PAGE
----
The demise of American Apparel ?

Emily Higgins reflects on the history of American Apparel and its self destruction

19th October 2015

With a $300million debt, dismissal of their founder following allegations of sexual misconduct and an already controversial reputation for provocative ad campaigns, world famous high-street brand American Apparel may finally meet its maker after staying afloat in a sea of controversy for much of its time.

The retro brand is no stranger to controversy, with its name often gracing headlines for all the wrong reasons. It’s strong brand image and provocative campaigns are the biggest appeal to the large teenage target market, making it one of the most desirable high street brands and ensuring AA has remained a front runner despite the backlash. However, it would seem that it may be too little too late as the company now needs more than the income it receives from the hefty price tags on its items.

Recent developments show the undoing of the iconic teen brand, as the company filed for bankruptcy at the end of August. The brand fell into financial disarray after its fast growth and taking on too much debt, which has led to a colossal imbalance in the company’s funds. The majority of the brands profit comes from sales of its ‘basic’ ranges, including its famous disco pants, body suits and tennis skirts, which have become desirable and recognisable amongst its target market of young adults. This also follows founder Dov Charney’s dismissal after a string of allegations regarding sexual misconduct in December 2014.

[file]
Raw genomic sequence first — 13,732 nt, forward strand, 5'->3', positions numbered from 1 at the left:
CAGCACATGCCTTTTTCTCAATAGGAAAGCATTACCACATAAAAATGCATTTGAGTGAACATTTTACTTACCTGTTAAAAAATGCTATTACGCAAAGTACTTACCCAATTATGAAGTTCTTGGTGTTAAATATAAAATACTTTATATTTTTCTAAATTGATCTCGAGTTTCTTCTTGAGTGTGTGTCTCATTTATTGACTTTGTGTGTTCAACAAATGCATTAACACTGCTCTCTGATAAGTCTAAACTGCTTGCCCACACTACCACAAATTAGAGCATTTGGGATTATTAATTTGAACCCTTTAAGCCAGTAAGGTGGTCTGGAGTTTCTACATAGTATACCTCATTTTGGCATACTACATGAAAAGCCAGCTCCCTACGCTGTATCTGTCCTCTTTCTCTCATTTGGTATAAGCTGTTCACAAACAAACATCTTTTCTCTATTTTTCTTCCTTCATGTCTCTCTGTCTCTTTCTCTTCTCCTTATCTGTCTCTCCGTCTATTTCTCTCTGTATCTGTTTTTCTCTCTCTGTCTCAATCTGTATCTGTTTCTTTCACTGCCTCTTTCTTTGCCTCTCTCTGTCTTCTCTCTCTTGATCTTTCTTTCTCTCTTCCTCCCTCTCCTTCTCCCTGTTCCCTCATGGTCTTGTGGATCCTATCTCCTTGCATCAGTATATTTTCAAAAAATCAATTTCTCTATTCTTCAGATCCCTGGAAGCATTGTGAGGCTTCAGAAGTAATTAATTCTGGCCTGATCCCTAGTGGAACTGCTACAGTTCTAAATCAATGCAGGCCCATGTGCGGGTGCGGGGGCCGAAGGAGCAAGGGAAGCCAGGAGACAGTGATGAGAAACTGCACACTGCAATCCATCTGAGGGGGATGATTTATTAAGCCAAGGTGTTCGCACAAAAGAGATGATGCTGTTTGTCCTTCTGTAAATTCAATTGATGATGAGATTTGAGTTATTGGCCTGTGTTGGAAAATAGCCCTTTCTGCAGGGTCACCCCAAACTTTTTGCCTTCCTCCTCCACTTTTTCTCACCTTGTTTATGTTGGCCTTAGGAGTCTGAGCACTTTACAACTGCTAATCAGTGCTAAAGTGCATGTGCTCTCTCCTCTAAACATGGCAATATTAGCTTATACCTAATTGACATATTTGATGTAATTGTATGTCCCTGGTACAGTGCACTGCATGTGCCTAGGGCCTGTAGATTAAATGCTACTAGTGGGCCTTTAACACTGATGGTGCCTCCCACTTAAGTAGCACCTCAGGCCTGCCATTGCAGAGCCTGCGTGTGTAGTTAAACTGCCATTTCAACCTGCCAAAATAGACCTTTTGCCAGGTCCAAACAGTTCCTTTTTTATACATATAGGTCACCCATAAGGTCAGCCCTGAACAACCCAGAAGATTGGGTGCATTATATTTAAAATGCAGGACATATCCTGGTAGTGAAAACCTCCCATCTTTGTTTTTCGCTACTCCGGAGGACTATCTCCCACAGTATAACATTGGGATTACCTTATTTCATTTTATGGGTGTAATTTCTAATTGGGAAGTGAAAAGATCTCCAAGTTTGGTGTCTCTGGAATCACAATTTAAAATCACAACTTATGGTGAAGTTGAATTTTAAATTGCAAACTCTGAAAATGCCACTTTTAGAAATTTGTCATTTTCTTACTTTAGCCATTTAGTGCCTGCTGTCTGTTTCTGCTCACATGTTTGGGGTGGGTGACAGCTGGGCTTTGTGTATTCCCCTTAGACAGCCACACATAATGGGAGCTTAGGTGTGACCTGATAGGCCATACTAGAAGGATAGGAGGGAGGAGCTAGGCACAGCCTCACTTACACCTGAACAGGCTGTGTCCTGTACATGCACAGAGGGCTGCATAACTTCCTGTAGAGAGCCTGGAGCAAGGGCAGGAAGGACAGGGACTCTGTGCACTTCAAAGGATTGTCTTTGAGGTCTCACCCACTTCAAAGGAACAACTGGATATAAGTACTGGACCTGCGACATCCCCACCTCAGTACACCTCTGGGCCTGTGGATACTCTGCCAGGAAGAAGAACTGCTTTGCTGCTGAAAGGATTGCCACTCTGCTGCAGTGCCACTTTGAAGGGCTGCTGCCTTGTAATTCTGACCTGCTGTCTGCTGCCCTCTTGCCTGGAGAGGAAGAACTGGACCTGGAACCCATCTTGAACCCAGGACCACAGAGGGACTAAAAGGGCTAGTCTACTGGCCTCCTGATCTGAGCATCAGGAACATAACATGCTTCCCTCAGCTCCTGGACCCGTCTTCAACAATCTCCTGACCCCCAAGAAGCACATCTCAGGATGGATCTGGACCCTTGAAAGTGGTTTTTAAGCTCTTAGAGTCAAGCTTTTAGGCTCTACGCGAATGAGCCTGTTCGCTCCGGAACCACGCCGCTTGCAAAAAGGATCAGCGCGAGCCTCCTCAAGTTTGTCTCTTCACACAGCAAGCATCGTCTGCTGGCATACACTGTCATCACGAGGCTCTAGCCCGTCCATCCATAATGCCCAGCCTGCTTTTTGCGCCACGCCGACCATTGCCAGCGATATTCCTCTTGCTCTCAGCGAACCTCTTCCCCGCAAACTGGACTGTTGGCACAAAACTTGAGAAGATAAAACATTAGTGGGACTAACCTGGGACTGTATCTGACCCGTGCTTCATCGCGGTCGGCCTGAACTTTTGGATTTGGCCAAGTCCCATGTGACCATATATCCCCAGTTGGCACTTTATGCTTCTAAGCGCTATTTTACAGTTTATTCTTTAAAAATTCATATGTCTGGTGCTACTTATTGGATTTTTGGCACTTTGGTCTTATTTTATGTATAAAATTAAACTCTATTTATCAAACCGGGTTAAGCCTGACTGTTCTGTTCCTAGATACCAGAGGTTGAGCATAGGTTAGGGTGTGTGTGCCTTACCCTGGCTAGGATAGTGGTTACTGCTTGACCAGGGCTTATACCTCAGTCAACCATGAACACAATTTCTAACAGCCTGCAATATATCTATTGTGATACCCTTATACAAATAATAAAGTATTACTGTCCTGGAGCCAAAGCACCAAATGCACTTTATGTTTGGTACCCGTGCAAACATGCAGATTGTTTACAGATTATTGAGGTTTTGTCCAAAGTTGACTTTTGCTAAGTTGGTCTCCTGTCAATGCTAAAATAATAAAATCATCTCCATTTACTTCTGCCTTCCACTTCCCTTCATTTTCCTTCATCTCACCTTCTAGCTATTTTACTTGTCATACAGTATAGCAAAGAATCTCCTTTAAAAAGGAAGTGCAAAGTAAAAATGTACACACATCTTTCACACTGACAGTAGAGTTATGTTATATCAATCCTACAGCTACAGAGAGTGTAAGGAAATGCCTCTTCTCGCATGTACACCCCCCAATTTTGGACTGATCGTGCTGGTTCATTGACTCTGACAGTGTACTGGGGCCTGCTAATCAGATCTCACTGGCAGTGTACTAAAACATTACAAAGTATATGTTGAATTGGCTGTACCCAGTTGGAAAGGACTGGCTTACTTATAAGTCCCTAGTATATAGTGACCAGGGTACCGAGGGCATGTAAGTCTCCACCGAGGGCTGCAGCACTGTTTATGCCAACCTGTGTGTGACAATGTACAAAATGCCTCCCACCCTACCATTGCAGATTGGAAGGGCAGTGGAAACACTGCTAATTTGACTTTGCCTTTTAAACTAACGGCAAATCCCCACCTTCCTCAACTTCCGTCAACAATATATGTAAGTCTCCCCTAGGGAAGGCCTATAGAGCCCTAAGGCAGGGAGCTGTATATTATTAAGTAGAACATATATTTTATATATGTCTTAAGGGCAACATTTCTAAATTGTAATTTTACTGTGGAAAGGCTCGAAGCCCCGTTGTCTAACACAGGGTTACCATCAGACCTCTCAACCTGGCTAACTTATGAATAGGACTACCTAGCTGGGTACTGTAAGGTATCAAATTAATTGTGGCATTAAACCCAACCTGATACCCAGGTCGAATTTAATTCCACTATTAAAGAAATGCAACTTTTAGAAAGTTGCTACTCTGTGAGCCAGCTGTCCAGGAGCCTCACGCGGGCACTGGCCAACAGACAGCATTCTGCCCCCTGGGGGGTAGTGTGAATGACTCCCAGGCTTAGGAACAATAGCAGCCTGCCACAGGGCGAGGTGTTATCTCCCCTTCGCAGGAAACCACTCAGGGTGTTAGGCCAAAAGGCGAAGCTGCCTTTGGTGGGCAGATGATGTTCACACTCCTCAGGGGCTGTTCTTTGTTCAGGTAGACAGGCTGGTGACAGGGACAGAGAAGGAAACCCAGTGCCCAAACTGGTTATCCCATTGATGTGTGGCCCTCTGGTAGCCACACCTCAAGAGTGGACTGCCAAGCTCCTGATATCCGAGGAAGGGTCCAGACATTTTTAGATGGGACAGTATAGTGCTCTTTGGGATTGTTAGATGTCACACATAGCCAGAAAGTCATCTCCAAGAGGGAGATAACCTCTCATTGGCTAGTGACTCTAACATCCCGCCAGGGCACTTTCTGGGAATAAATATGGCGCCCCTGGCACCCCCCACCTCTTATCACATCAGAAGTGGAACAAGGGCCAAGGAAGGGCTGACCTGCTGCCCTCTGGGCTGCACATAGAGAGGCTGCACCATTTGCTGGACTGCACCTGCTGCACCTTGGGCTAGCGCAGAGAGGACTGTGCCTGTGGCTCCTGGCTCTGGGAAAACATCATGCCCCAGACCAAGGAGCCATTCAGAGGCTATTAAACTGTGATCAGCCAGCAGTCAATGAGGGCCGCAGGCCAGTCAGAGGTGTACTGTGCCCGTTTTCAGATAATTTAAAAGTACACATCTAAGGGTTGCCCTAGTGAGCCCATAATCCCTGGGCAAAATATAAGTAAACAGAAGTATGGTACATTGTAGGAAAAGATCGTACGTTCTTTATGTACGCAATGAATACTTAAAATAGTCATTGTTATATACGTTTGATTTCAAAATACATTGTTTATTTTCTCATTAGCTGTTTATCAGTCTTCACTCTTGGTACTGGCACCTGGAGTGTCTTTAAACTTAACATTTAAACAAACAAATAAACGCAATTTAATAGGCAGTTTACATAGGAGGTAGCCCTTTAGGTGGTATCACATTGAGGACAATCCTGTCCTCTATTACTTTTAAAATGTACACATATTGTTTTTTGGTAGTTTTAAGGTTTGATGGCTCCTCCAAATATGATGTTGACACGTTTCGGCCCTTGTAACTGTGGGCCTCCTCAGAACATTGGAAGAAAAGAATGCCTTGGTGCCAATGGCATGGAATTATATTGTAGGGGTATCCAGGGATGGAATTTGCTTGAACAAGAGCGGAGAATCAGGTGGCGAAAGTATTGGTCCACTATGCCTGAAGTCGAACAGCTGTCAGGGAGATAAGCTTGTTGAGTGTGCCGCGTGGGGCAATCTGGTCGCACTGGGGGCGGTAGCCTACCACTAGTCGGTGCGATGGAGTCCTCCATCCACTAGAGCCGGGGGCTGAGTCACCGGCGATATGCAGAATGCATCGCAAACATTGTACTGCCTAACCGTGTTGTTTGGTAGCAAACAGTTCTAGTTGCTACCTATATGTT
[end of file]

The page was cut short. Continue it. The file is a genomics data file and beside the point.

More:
‘‘Controversial ads meant the brand was often left balancing within the fine grey area between revolutionary and offensive’’

The chain of events only fuels an existing fire, as the brand already angers many due to the nature and content of its marketing strategies. Provocative images of young, doe-eyed girls have been called overly sexual and exploitative. Comedian Amy Schumer once famously described the campaigns as using “hostage lighting” in its campaigns comparing the models to vulnerable victims.

Controversial ads meant the brand was often left balancing within the fine grey area between revolutionary and offensive. However, they have repeatedly pushed the boundaries too far leading to many campaigns being banned. Most recently, in March 2015 a campaign promoting a body suit was deemed to be inappropriate and regarded as encouraging the sexualisation of children, leading to the images being banned in the UK. In an age where gender equality and the acceptance and celebration of all body types is continually strived for, American Apparel’s attempts to be revolutionary could actually make it behind the times.

The companies ‘sweatshop free’ ethos and manufacturing base in the US sets it apart from its rivals, but the recent events which have unfolded may mean that the ‘ultra-cool’ brand cannot hide behind its edgy image any longer and the brand may have to make some grown up decisions as its future hangs in the balance.

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